The Prophet and the Pharaoh
Robert Feather finds a link between Ezekiel's vision of the Temple and a radical Pharaoh, in an extract from his book Black Holes in the Dead Sea Scrolls - offering solutions to some previously intractable riddles
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Note: Modern-day Armana in Egypt was the site of an ancient city called after the Pharaoh Akhenation, who brought Egypt to the realisation of monotheism
Science works on the principle that any theory has to be repeatable under the same experimental conditions and that a theory which has this characteristic will predict related findings when these are tested.
Not only are the Dead Sea Scrolls full of obvious memories of the Amarna period, as one might expect, but there are entire sections of the Bible itself that reflect life at the time of Akhenaton and the geometry of his holy city. If what I claim is correct, it would be surprising if they did not.
The Book of Ezekiel gives numerous clues that he is not talking about the land of Israel or the Temple at Jerusalem, when he talks about the Holy City and a huge temple:
“The House of Israel and their kings must not again defile my
holy name by their apostasy and by the corpses of their kings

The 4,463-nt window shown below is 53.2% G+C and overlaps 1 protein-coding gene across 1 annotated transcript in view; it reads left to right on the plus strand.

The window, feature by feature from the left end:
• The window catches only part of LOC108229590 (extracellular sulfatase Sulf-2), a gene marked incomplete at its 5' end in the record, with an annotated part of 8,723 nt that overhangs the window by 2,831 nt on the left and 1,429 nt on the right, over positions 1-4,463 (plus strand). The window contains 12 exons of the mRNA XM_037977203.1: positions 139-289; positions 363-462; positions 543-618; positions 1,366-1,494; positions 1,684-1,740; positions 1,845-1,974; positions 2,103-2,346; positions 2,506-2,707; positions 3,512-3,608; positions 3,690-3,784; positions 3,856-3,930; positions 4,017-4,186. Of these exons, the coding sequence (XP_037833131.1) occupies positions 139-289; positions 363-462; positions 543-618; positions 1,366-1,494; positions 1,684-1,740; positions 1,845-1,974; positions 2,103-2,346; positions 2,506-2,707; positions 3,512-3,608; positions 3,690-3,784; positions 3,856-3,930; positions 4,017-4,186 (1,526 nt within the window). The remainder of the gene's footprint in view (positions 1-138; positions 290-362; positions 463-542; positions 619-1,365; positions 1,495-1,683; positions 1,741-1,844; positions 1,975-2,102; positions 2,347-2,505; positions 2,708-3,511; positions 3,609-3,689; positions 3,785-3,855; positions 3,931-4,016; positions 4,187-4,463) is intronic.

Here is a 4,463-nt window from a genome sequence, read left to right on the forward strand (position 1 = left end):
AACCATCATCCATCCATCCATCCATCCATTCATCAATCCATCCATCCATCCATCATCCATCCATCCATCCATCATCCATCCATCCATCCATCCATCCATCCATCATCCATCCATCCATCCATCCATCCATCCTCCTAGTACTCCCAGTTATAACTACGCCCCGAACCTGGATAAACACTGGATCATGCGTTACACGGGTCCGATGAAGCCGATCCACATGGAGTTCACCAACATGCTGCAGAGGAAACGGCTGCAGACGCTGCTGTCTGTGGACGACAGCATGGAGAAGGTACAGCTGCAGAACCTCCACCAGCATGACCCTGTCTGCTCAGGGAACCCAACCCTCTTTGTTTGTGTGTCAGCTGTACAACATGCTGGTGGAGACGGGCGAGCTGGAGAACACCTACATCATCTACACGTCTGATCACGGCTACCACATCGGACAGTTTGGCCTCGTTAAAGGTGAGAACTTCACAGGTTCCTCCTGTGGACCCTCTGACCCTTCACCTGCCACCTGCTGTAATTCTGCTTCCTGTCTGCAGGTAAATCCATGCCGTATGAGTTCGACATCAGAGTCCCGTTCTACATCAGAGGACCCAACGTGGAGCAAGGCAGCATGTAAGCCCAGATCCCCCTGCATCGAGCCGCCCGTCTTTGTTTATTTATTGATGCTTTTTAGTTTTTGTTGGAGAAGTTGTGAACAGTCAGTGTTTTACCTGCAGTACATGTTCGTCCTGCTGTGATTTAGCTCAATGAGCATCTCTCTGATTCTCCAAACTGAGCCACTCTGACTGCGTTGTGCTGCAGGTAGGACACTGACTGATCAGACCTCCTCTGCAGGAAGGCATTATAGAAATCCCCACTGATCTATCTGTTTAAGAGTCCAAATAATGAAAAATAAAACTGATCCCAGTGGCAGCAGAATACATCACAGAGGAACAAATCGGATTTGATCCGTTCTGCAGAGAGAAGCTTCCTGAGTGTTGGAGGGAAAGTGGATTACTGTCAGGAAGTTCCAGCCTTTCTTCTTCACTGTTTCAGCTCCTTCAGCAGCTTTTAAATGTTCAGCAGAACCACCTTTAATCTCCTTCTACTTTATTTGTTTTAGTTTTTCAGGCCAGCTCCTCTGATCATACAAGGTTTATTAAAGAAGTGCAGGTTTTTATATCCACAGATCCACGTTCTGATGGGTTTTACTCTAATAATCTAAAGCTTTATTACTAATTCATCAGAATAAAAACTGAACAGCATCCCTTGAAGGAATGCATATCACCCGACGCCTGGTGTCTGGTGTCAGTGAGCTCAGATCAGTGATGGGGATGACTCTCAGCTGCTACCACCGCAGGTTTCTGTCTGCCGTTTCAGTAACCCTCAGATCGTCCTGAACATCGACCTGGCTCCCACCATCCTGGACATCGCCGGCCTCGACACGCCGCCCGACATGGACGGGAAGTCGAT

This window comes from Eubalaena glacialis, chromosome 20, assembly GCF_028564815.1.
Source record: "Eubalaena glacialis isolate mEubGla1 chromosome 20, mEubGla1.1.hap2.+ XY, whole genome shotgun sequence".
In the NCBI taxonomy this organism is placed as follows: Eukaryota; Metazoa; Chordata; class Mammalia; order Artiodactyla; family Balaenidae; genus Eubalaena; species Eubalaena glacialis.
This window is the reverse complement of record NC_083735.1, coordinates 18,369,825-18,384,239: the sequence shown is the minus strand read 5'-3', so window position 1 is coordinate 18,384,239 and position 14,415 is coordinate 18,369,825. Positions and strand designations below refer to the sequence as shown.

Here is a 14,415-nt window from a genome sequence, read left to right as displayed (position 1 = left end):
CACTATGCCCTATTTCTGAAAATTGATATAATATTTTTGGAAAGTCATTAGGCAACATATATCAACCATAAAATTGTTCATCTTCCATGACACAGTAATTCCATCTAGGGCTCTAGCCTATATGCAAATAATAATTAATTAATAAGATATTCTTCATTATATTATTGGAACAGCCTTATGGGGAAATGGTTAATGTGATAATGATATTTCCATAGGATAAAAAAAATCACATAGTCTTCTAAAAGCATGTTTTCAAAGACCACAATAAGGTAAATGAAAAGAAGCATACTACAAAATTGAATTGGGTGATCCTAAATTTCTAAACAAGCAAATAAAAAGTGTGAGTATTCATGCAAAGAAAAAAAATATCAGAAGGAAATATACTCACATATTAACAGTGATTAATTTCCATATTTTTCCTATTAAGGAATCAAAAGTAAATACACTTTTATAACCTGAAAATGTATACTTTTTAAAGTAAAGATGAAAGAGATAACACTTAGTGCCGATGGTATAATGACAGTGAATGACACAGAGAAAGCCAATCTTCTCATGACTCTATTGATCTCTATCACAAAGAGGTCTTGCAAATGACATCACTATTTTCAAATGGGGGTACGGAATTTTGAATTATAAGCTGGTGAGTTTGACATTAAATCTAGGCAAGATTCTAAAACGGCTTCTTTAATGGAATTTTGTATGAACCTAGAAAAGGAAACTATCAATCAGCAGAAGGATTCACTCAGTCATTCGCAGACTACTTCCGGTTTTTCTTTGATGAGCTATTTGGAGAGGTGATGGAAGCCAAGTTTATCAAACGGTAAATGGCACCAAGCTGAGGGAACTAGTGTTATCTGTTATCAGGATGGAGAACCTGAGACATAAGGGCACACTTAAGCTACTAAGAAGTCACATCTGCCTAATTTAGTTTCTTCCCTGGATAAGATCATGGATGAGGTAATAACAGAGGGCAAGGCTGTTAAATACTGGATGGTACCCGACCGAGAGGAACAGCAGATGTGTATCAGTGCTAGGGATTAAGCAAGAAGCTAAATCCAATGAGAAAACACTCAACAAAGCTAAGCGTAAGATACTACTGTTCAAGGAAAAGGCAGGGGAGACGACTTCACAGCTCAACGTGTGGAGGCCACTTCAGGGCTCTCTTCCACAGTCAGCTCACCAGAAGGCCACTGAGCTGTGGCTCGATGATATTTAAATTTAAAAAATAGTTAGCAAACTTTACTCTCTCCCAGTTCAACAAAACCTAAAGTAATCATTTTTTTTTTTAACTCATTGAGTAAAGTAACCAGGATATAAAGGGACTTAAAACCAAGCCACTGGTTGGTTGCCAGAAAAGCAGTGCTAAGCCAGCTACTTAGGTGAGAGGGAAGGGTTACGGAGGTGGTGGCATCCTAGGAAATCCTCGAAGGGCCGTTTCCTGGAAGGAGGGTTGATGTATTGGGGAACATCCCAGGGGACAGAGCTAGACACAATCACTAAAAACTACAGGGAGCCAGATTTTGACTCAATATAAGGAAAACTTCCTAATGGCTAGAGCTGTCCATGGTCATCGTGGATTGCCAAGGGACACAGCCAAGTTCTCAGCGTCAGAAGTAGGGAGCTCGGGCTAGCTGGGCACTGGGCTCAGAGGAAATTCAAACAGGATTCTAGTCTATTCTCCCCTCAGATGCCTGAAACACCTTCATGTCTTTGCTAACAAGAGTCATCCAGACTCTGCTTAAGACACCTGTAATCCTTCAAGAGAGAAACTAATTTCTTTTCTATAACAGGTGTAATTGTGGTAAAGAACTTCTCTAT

at their death. When they placed their threshold next to my
threshold and their doorposts next to My doorpost with only a
wall between me and them they were defiling my holy name.”
The kind of practice described has nothing to with Israelite burial custom. It is clearly a warning to Israel in their new land not to follow the Egyptian pagan practice of building a mortuary temple and housing the dead king in close proximity to the gods of the temple. This was the custom in the burial of kings and officials in ancient Egypt when a mortuary temple was built in front of the person’s tomb to accommodate the funeral arrangements and mummification. None of the burials at Amarna included an associated traditional mortuary temple.
A careful examination of the geometry of the temple and city described in Ezekiel 40–48 demonstrates without any doubt that we are looking at the Great Temple of Akhetaton and the huge virgin city built for Pharaoh Akhenaton, as his holy city dedicated to Aton. I cite a few examples.
Any explanation that tries to place this description in the land of Israel and relate it to the Temple at Jerusalem is quite absurd. Claims that the description is purely imaginary also fall, because they fail to answer where the knowledge of the landscape and setting for the building described came from, or why the accounts match so closely the layout and scenery at Amarna.
According to Ezekiel 40:44: “There were chambers for singers in the inner forecourt’. There is no mention in the Bible of singers in the temples at Jerusalem, but depictions of singers can be seen in the side chamber of the Great Temple at Akhetaton.”